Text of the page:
Hold the Sugar and Bring on the Spice: 3 Delicious Tips for a Cancer-Fighting Diet

Want a fast, easy way to add flavor and nutrition to a cancer-fighting diet? Look no further than your spice cupboard. Spices and herbs deliver major health benefits and are an easy way to improve the taste of your favorite foods. If you’ve ever wondered what the difference is between a herb and a spice, it’s easy: herbs come from the leaves of plants, and spices come from their roots, bark and seeds. What they have in common is that they pack a lot of flavor in a small package.

These three power-house culinary staples will liven up your meals and boost their nutritional value:

Cinnamon
It’s not just for Christmas anymore! Along with offering antioxidant, anti-inflammatory, and anti-tumor properties, cinnamon has cholesterol-lowering and immune system-regulating compounds, too. Nutritionist, cancer survivor and author Kirstin Nussgruber, shares a wealth of information about good food choices for cancer patients. According to Nussgruber, “compounds in cinnamon have been shown to affect the expression of genes that cause an anti-inflammatory response and can prevent the growth and spread of cancer cells.”

To get more cinnamon in your diet, add a stick to your teapot, and leave a canister of ground cinnamon on your countertop for easy access. Sprinkle it in soups, on your toast, and in your coffee for an exotic taste that will take your culinary style to the next level.

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Oregano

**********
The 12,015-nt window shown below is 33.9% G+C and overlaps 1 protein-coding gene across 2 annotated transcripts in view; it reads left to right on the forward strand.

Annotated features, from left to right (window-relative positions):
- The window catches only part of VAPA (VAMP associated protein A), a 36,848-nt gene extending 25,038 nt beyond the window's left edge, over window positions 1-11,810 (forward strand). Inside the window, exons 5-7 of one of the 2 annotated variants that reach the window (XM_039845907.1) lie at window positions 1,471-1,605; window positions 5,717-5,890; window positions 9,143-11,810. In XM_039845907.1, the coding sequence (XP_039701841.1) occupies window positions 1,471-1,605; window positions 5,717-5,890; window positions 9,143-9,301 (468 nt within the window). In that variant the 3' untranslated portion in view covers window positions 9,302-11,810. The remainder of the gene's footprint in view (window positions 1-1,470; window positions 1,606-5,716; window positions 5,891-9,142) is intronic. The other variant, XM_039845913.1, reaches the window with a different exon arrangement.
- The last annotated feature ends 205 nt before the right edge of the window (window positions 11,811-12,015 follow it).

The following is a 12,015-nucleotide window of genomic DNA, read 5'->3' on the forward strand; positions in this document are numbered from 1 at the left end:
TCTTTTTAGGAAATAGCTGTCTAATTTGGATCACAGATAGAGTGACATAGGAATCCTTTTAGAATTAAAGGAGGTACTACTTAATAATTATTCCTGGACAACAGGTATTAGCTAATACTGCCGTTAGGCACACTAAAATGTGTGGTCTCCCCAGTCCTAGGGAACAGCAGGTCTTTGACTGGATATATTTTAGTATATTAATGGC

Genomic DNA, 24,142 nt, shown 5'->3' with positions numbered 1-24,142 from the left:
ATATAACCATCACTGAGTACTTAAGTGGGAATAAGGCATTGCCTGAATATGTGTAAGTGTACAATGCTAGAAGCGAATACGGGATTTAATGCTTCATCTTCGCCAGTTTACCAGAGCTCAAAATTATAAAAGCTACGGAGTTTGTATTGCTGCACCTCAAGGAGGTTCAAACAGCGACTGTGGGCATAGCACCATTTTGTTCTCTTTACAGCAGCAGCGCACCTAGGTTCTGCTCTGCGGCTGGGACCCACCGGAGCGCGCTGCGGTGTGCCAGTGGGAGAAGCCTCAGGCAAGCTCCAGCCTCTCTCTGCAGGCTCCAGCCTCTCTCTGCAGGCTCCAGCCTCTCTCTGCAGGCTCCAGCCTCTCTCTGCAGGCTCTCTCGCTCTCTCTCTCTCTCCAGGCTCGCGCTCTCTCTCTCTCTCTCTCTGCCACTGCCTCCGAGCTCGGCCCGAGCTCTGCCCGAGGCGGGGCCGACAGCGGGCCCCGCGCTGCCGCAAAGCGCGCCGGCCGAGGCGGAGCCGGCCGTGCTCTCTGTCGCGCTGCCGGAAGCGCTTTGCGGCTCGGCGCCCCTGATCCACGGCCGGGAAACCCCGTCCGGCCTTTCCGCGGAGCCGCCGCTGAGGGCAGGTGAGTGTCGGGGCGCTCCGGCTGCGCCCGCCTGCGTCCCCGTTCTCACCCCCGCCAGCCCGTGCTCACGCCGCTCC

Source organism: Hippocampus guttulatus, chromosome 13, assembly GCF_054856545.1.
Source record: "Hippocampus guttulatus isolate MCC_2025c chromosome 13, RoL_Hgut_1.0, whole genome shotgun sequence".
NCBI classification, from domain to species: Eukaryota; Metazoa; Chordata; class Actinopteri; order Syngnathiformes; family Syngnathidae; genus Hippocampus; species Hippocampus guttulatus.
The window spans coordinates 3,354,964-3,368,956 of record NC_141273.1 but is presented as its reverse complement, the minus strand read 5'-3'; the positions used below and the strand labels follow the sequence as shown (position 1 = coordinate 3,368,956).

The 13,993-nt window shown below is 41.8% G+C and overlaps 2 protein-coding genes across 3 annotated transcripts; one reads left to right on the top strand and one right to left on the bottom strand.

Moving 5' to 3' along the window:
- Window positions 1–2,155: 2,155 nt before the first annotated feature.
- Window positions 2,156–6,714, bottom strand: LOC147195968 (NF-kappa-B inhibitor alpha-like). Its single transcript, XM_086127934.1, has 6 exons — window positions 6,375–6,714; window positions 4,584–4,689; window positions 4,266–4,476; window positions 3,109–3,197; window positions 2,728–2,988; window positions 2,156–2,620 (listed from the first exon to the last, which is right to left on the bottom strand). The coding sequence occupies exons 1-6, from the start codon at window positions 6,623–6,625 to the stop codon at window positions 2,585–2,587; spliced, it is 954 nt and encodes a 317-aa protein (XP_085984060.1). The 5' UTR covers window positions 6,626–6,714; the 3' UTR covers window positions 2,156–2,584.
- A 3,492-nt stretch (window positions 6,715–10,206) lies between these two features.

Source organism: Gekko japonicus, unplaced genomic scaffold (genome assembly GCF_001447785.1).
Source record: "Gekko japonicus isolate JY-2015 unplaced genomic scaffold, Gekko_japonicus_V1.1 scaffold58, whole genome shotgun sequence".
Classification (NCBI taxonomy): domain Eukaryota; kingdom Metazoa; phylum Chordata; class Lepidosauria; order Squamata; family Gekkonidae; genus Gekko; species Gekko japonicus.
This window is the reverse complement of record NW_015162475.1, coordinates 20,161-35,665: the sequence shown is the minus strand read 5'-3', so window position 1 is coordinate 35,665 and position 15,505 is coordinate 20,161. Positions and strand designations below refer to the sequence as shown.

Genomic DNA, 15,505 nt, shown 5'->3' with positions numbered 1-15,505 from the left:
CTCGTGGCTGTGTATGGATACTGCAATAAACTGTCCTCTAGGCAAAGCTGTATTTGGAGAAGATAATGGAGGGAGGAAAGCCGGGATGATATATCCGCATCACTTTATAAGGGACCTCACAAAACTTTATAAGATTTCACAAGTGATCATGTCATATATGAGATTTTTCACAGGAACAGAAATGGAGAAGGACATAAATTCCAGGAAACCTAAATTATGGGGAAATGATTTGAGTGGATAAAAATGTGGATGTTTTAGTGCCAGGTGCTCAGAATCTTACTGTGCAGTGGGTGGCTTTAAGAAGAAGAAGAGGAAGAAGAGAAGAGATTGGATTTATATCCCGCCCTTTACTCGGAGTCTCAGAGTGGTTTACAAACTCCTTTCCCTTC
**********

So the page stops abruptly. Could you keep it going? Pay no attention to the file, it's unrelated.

Everyone’s heard about superfoods like blueberries, salmon, and walnuts. But even among these nutrition heavyweights, oregano holds its own. With more antioxidants by weight than many fruits and vegetables, oregano is a delicious, easy way to pump up flavor.

Add fresh oregano to salads and salad dressings, tomato sauces, soups, pastas, meat and fish. Use it as a pretty garnish, and then eat the garnish!

Tumeric
This bright yellow spice comes from a root that looks a lot like ginger on the outside, but it has a musty, earthy fragrance and a vibrant, inviting color. The Truth About Cancer writes that “turmeric’s active ingredient is an extracted compound called curcumin. Studies have shown that curcumin helps prevent several forms of cancer including breast, lung, stomach, liver, and colon because of its anti-inflammatory and antioxidant properties. It stops the development of cancer by interfering with the cellular signaling aspects of the chronic disease.”

To increase your use of tumeric, try adding it to eggs, french toast, and sauces. It’s a great complement to Middle Eastern food and a nice addition to Asian and African dishes too. Since turmeric’s flavor can be subtle, give it a try, especially if you want to add fun natural color to your dish.

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